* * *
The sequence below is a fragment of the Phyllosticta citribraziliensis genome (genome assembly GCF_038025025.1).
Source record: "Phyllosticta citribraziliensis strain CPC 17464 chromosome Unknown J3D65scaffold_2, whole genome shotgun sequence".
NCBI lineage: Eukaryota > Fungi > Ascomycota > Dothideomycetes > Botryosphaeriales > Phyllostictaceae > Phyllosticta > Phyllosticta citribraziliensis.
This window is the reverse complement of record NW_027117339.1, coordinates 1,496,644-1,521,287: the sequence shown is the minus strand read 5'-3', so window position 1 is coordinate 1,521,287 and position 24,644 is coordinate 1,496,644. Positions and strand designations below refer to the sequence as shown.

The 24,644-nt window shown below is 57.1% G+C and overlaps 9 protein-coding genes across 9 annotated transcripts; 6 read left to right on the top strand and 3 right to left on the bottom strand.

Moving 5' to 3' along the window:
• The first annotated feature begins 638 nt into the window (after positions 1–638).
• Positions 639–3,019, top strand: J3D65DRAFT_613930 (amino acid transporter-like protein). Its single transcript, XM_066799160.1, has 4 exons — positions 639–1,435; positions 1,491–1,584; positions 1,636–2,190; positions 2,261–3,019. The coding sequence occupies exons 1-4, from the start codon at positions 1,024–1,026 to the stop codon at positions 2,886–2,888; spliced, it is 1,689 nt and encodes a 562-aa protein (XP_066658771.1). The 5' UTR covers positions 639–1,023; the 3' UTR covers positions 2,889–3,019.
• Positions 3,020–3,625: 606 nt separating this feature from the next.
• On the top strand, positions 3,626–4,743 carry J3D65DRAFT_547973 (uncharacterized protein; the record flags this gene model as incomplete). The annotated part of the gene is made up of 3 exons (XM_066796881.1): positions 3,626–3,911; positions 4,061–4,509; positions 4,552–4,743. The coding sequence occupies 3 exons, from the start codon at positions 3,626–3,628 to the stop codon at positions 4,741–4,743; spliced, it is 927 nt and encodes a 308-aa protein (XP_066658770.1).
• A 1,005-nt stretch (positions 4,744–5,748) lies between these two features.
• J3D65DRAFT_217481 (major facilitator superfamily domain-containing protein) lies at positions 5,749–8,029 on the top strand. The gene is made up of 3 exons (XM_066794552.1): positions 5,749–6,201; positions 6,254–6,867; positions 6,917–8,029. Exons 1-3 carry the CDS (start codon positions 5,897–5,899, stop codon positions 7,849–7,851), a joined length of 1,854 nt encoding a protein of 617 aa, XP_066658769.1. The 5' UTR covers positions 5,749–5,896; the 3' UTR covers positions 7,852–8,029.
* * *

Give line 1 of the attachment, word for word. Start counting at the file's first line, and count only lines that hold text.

The sequence below is a fragment of the Phyllosticta citribraziliensis genome (genome assembly GCF_038025025.1).